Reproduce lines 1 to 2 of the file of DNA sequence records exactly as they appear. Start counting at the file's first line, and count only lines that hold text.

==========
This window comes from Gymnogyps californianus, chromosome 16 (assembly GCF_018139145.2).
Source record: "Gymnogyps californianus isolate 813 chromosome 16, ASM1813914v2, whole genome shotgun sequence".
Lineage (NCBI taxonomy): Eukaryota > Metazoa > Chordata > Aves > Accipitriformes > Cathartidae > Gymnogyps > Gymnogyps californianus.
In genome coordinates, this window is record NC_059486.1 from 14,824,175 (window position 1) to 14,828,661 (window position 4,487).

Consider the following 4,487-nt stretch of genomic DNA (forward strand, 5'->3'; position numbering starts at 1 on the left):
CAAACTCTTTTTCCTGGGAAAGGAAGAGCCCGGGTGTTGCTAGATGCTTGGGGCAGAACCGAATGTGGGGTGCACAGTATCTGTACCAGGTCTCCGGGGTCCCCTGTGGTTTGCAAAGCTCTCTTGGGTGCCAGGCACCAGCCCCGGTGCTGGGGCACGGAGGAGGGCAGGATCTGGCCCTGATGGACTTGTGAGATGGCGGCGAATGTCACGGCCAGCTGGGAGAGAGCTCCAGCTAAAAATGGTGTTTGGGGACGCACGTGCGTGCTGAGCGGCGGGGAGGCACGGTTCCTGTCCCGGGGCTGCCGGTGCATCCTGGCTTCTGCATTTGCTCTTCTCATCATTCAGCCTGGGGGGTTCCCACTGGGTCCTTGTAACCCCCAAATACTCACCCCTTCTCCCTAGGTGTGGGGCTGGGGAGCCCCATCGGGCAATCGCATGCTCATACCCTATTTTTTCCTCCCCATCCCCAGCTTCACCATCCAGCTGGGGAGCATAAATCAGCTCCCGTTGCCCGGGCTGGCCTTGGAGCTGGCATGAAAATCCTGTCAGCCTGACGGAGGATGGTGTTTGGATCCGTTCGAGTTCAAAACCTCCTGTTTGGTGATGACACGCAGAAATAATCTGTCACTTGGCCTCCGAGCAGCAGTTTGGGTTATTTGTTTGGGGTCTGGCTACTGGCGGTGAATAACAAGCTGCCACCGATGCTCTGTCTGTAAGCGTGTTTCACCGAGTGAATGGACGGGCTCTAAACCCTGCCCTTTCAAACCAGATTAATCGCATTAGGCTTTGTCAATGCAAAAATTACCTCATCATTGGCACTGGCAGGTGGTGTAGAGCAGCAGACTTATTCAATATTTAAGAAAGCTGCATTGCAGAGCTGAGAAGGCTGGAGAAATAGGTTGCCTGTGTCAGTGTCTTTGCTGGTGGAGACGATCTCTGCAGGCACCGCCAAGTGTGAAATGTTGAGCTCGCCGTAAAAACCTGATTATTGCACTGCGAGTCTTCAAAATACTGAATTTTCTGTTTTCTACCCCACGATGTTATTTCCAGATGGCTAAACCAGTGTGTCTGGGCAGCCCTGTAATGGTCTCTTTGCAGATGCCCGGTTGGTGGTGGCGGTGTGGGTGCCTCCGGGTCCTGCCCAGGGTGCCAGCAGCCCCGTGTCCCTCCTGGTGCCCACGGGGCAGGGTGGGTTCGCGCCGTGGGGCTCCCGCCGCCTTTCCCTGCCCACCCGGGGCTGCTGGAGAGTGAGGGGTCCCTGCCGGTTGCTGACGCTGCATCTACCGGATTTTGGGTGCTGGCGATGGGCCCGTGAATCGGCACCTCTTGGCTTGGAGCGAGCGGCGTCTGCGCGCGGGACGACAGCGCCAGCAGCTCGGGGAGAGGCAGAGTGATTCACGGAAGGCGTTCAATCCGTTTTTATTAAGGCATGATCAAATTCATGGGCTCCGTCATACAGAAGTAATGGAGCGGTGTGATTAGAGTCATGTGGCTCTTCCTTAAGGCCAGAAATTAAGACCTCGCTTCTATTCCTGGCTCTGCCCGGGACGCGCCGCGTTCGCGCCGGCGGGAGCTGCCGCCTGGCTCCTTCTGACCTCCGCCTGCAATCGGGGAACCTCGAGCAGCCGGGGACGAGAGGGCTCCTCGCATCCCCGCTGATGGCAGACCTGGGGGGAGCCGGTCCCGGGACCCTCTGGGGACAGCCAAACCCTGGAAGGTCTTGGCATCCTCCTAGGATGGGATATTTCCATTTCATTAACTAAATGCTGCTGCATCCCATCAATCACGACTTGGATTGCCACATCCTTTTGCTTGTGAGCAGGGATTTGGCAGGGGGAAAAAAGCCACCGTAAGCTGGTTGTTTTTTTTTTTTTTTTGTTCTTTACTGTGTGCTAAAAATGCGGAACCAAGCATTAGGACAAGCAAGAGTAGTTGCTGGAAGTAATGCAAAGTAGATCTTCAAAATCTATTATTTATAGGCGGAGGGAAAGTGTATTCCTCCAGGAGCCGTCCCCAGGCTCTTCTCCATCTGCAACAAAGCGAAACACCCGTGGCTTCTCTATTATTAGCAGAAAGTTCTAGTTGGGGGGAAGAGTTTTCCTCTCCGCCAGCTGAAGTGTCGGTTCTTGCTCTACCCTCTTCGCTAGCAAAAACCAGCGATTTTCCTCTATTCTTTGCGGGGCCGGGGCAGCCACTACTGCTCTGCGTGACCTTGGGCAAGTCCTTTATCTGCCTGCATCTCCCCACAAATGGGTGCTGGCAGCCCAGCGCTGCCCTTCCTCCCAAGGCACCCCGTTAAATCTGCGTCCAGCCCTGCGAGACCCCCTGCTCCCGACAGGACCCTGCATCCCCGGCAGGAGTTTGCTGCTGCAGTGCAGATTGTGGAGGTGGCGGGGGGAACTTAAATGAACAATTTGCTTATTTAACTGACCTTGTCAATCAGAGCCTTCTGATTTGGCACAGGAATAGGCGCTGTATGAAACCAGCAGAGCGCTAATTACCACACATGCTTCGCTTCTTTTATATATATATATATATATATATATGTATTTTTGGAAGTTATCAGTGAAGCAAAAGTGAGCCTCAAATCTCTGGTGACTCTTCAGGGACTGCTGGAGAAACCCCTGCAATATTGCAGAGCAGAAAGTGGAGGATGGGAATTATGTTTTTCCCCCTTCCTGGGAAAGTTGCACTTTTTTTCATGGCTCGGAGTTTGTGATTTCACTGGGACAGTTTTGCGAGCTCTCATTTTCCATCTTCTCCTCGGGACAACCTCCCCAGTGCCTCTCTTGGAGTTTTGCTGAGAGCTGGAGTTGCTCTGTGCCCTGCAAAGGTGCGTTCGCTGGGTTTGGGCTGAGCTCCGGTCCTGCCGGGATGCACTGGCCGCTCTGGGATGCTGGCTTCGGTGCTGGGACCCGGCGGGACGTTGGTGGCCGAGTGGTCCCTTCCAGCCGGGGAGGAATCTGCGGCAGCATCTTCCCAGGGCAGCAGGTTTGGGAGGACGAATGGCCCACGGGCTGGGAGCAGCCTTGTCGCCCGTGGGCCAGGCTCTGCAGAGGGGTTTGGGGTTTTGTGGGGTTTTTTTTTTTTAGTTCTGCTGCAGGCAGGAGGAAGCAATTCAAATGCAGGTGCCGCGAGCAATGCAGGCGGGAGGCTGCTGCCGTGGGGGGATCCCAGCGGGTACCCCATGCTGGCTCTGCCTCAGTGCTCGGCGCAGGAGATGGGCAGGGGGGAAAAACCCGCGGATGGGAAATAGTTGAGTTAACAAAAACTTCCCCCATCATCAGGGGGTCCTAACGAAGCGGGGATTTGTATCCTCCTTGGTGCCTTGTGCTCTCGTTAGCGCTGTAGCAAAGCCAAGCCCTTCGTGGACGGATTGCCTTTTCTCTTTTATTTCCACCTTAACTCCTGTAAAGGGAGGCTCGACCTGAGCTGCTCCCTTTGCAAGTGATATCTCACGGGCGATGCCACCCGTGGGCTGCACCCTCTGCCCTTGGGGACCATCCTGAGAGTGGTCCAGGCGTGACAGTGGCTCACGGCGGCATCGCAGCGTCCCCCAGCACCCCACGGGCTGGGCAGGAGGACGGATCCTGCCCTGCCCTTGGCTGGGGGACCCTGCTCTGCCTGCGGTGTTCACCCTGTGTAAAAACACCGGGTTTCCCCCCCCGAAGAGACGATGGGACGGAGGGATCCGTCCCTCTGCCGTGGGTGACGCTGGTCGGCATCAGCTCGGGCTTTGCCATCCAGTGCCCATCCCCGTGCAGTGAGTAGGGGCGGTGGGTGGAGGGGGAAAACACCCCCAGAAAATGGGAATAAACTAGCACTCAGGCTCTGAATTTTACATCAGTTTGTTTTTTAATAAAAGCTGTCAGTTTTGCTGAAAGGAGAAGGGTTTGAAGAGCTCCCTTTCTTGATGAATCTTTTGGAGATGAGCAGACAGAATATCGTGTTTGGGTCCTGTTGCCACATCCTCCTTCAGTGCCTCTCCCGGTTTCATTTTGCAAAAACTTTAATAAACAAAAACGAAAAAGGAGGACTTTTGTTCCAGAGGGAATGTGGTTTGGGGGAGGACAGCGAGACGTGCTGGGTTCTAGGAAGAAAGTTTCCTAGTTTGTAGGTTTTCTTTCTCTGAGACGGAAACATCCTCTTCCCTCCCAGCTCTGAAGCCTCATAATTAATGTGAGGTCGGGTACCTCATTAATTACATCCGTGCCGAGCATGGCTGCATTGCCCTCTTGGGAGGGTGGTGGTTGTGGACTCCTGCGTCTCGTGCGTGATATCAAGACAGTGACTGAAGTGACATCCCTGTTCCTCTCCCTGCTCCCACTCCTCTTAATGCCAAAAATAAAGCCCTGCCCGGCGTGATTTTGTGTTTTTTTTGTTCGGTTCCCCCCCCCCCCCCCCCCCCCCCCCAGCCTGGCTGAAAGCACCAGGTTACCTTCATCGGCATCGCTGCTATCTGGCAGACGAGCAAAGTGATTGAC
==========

This window comes from Gymnogyps californianus, chromosome 16 (assembly GCF_018139145.2).
Source record: "Gymnogyps californianus isolate 813 chromosome 16, ASM1813914v2, whole genome shotgun sequence".